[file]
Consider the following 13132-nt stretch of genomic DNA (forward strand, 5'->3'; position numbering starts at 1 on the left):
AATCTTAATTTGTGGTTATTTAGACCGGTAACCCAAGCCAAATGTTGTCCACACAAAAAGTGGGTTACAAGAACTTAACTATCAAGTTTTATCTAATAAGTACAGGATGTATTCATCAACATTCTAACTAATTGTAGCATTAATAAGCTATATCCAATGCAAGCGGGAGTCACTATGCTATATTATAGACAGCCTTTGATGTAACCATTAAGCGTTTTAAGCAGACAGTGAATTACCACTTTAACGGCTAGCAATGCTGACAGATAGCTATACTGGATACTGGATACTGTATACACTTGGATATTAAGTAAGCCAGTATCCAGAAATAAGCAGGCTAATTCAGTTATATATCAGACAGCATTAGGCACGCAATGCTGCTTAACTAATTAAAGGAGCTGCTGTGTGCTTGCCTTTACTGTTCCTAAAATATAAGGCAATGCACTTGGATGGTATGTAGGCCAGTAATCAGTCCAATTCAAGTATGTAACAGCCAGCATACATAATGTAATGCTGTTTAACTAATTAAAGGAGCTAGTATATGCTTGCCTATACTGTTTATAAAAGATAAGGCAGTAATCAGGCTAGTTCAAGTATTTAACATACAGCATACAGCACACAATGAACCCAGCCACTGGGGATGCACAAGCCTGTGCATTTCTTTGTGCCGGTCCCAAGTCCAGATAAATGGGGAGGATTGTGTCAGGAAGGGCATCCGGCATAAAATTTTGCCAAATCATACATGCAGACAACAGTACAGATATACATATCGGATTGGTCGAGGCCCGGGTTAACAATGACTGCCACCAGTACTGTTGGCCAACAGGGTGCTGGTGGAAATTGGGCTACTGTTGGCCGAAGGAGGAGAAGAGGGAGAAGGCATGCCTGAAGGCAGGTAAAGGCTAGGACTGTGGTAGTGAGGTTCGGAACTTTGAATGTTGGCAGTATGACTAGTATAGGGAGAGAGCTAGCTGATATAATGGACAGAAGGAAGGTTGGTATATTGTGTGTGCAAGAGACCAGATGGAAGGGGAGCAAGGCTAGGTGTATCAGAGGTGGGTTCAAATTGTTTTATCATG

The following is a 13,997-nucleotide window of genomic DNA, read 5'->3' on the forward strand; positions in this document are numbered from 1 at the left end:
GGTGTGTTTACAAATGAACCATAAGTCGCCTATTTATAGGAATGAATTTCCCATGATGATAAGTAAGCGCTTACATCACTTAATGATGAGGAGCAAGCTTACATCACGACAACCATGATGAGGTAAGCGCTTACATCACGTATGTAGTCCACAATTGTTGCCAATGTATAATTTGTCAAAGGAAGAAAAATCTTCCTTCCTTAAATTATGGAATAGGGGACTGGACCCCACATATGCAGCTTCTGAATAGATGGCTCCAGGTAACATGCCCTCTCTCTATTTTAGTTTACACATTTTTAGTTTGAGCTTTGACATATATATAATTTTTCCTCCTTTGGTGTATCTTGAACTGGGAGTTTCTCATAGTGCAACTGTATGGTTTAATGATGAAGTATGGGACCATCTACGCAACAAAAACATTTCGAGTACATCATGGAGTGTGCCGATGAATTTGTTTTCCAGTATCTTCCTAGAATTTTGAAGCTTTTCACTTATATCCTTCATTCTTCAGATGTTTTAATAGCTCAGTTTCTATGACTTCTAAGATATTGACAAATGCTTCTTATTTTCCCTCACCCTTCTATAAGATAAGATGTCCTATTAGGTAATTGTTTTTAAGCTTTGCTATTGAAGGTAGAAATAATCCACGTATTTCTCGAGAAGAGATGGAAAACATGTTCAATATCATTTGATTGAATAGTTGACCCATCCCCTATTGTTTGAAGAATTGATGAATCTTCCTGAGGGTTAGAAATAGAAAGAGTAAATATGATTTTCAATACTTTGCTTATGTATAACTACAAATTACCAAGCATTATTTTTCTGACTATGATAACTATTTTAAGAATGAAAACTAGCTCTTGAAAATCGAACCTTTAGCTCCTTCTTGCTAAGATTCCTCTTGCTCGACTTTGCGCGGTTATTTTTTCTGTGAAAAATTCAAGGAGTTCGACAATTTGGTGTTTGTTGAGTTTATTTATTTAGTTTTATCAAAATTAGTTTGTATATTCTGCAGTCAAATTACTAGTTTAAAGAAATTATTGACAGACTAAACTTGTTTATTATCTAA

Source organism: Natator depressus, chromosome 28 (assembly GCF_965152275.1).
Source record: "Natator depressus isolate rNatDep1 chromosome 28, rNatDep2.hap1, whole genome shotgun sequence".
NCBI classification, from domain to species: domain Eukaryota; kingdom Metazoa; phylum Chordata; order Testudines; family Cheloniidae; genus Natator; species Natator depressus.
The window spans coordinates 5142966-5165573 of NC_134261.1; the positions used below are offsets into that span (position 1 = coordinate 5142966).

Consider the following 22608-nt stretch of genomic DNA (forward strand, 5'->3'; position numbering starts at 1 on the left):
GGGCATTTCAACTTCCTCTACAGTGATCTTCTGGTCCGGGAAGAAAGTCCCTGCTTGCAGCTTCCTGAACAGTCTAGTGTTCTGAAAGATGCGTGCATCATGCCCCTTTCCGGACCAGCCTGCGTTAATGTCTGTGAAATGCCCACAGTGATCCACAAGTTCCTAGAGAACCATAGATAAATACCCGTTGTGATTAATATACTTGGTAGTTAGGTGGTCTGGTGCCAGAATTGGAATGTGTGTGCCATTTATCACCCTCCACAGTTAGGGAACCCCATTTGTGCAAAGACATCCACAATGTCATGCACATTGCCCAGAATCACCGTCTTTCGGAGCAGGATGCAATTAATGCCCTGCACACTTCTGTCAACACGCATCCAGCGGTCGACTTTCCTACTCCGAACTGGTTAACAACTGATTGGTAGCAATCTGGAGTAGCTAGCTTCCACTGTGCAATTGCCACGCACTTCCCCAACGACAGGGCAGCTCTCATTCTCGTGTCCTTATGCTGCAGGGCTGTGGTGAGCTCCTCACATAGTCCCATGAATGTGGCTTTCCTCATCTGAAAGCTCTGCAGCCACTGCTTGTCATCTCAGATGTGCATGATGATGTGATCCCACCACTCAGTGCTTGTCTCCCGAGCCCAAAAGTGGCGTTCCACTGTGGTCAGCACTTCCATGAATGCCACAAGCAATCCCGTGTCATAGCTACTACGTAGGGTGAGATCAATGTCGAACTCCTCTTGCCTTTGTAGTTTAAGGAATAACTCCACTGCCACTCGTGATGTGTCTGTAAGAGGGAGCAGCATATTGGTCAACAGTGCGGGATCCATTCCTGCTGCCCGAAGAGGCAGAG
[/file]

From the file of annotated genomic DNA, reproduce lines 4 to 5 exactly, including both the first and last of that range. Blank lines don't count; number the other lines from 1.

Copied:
GGTGTGTTTACAAATGAACCATAAGTCGCCTATTTATAGGAATGAATTTCCCATGATGATAAGTAAGCGCTTACATCACTTAATGATGAGGAGCAAGCTTACATCACGACAACCATGATGAGGTAAGCGCTTACATCACGTATGTAGTCCACAATTGTTGCCAATGTATAATTTGTCAAAGGAAGAAAAATCTTCCTTCCTTAAATTATGGAATAGGGGACTGGACCCCACATATGCAGCTTCTGAATAGATGGCTCCAGGTAACATGCCCTCTCTCTATTTTAGTTTACACATTTTTAGTTTGAGCTTTGACATATATATAATTTTTCCTCCTTTGGTGTATCTTGAACTGGGAGTTTCTCATAGTGCAACTGTATGGTTTAATGATGAAGTATGGGACCATCTACGCAACAAAAACATTTCGAGTACATCATGGAGTGTGCCGATGAATTTGTTTTCCAGTATCTTCCTAGAATTTTGAAGCTTTTCACTTATATCCTTCATTCTTCAGATGTTTTAATAGCTCAGTTTCTATGACTTCTAAGATATTGACAAATGCTTCTTATTTTCCCTCACCCTTCTATAAGATAAGATGTCCTATTAGGTAATTGTTTTTAAGCTTTGCTATTGAAGGTAGAAATAATCCACGTATTTCTCGAGAAGAGATGGAAAACATGTTCAATATCATTTGATTGAATAGTTGACCCATCCCCTATTGTTTGAAGAATTGATGAATCTTCCTGAGGGTTAGAAATAGAAAGAGTAAATATGATTTTCAATACTTTGCTTATGTATAACTACAAATTACCAAGCATTATTTTTCTGACTATGATAACTATTTTAAGAATGAAAACTAGCTCTTGAAAATCGAACCTTTAGCTCCTTCTTGCTAAGATTCCTCTTGCTCGACTTTGCGCGGTTATTTTTTCTGTGAAAAATTCAAGGAGTTCGACAATTTGGTGTTTGTTGAGTTTATTTATTTAGTTTTATCAAAATTAGTTTGTATATTCTGCAGTCAAATTACTAGTTTAAAGAAATTATTGACAGACTAAACTTGTTTATTATCTAA

Source organism: Natator depressus, chromosome 28 (assembly GCF_965152275.1).